G-SYNC Gaming with QHD at 144Hz

We've talked previously about G-SYNC and how it can provide a better experience for gaming, but one of the big limitations with G-SYNC on most monitors so far has been the maximum refresh rate of 60Hz. With the ASUS ROG Swift PG278Q, that particular limitation goes out the window as it can refresh at up to 144Hz. What this means is that for the vast majority of users, particularly when running at the native 2560x1440 resolution, your frame rates will no longer be limited by the refresh rate. If you have a beefy SLI rig, you could see frame rates of well over 100 FPS without ever having to turn off V-SYNC.

What that means in practice is that while 60 FPS is what you generally need for "smooth" gaming, you can now go well beyond that. There's certainly a case of diminishing returns, so by no means do we think that 144Hz is absolutely required, but I’ve felt for a long time that 60Hz has been limiting. Once we hit 100Hz, however, we've reached the point where my eyes can see the difference. There's also a question of whether or not the pixel response time is fast enough to keep up with such high refresh rates, but ASUS has used a TN panel with a 1 ms response time and it seems to do the trick.

103 FPS, 103 Hz, No VSYNC, No Tearing

I mentioned in our last review of the Acer XB280HK that 4K gaming in practice tends to be too demanding for most GPUs right now, and with 2.25X as many pixels as QHD it's not hard to see why that's the case. By dropping the resolution to a more reasonable level, frame rates in most games effectively double – and in some cases, particularly if you exceed the amount of VRAM in your GPU, the difference in performance can be even more profound. Given the number of buffers being used in most games, plus post processing, anti-aliasing, high resolution textures, and other effects, I would say that you really need 6GB of VRAM per GPU in order to handle 4K gaming properly – and you also need faster GPUs to push that many pixels. QHD on the other hand tends to be just fine with 4GB VRAM, sometimes less.

One of the other issues that you run into with 4K gaming and G-SYNC is that you will frequently drop below 40 FPS in demanding games. At that point, the on-screen pixels begin to decay and you can see a noticeable flicker. That's one more reason to stick with a lower resolution, as staying above 40 FPS isn’t as difficult, but there are other potential benefits. With a 144Hz maximum refresh rate, rather than only drawing a frame twice when the refresh rate drops below 30Hz, it’s possible for G-SYNC to draw frames twice at anything below 72FPS, at which point flicker shouldn’t be an issue. It’s not clear whether or not ASUS (or NVIDIA G-SYNC) do this right now, and the response when I asked was a cryptic “we are not releasing any implementation details on G-SYNC right now”, which means it may be a future feature (and there’s likely a bit of overhead with drawing a frame twice). It would be smart to at least draw twice at frame rates below 45 FPS, though, as that’s when flicker starts to become a problem and there’s no reason a 144Hz display couldn’t refresh twice (effectively 90Hz).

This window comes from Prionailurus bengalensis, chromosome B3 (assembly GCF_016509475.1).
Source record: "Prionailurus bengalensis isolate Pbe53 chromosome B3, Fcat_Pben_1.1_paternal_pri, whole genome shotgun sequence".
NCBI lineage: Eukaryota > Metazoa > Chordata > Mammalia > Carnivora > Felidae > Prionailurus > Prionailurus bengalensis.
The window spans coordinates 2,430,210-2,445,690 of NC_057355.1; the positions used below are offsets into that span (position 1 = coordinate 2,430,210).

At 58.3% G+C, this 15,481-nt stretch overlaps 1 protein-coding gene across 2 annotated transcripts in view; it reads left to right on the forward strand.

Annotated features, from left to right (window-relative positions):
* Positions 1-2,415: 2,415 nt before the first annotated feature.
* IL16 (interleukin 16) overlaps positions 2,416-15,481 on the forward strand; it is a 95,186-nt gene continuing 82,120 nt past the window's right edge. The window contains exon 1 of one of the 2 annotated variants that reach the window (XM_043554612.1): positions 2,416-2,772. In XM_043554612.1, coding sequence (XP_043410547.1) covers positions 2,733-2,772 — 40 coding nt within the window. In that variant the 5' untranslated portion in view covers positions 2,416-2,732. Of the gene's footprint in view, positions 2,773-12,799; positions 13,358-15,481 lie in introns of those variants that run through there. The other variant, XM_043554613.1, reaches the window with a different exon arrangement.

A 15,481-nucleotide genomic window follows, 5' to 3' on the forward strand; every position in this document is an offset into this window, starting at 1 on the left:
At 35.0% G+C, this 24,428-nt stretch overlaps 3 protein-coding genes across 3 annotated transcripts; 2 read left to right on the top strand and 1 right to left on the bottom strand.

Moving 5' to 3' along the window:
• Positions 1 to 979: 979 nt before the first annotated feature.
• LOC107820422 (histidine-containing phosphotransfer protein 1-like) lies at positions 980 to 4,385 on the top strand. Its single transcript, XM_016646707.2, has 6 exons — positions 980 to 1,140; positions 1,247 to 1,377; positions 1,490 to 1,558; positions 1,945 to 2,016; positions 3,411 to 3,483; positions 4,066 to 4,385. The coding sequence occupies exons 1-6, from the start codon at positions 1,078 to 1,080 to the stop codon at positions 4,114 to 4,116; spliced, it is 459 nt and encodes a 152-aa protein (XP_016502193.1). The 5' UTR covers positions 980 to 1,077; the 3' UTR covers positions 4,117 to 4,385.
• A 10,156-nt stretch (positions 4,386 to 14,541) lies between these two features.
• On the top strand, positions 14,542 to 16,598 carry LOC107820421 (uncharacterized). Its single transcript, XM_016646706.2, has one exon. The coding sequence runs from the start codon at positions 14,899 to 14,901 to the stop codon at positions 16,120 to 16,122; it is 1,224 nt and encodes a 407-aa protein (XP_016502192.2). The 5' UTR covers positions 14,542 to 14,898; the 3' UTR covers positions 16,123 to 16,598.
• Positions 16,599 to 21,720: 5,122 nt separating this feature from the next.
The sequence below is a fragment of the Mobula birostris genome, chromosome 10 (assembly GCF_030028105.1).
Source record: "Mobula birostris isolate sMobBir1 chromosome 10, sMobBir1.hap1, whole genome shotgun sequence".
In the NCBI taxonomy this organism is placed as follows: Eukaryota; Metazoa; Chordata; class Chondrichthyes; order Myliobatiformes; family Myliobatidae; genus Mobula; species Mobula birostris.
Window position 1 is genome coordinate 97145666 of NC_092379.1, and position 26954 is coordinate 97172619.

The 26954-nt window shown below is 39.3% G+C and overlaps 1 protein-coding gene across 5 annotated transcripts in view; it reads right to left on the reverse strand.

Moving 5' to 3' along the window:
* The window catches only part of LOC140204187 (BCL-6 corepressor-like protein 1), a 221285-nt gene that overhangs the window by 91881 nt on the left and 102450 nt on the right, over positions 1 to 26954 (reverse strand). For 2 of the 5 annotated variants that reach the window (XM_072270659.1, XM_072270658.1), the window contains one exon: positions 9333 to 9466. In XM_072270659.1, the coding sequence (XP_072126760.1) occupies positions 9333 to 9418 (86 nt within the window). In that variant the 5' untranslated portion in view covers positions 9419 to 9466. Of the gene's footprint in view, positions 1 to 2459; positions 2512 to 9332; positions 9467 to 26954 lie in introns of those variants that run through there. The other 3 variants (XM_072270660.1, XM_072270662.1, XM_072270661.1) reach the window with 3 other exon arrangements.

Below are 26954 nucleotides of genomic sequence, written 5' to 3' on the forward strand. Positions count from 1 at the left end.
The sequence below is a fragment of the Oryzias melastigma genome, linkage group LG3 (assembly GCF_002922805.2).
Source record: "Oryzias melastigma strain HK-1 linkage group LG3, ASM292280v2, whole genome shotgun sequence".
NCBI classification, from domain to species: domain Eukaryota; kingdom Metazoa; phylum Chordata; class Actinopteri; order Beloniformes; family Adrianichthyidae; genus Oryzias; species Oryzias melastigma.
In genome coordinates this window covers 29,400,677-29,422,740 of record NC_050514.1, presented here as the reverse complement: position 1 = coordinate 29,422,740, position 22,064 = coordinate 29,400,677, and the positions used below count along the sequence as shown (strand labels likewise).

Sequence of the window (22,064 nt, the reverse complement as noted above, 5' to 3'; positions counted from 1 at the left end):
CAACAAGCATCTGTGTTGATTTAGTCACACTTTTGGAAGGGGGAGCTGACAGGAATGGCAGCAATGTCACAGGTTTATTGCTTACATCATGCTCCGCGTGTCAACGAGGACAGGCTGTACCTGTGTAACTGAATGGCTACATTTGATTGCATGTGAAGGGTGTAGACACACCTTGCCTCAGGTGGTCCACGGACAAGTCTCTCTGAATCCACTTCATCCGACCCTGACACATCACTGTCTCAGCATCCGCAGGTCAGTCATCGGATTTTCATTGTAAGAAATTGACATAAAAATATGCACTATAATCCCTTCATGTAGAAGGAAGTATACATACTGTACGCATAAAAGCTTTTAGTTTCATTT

If you’re wondering why this isn’t applicable to a 4K display, it’s because it's currently not practical to drive 4K resolutions at refresh rates above 60Hz. 60Hz already requires more bandwidth than a typical HDMI connection can deliver (though HDMI 2.0 would suffice), and even DisplayPort 1.2 with a maximum of 17.28 Gbit/s is pretty much tapped out (4Kp60 requires 15.9 Gbit/s). If you want to have higher refresh rates with 4K, DisplayPort 1.3 is required, which isn’t implemented on most displays yet. Of course there’s still that problem of trying to reach 60+ FPS, but with an 80Hz refresh rate you could potentially double up on redraws when the FPS is below 40 instead of below 30.

Maximum quality at QHD and Evolve is still buttery smooth -- with GTX 970 SLI of course.

Without belaboring the point, I can basically say that in the vast majority of circumstances I personally prefer the ASUS QHD 144Hz G-SYNC display over the Acer 4K 60Hz display. You can also reasonably run QHD at native resolution with 100% scaling and not have difficulties in windows; unless you have eagle eyes, 4K on a 28 inch display will usually require a bit of scaling (125-150% for me and my poor old eyes). But are there any situations where I would actually prefer the 4K display?

In fact there are, but most of them involve multimedia use. Having the actual native resolution available for 4K video editing is always nice, and it goes without saying that watching 4K video content generally means you should have a 4K display – otherwise you just end up downscaling to your native resolution. And if I sit close enough to the display (or if your vision is good enough), the extra resolution can be useful for general Windows use as well. And Photoshop or other image editing software means you can work with a QHD image and not have scroll bars at 100% zoom, which is pretty cool. I would also say that anti-aliasing at 4K becomes less necessary in games, thanks to the high DPI, though there’s still jaggies if you look for it.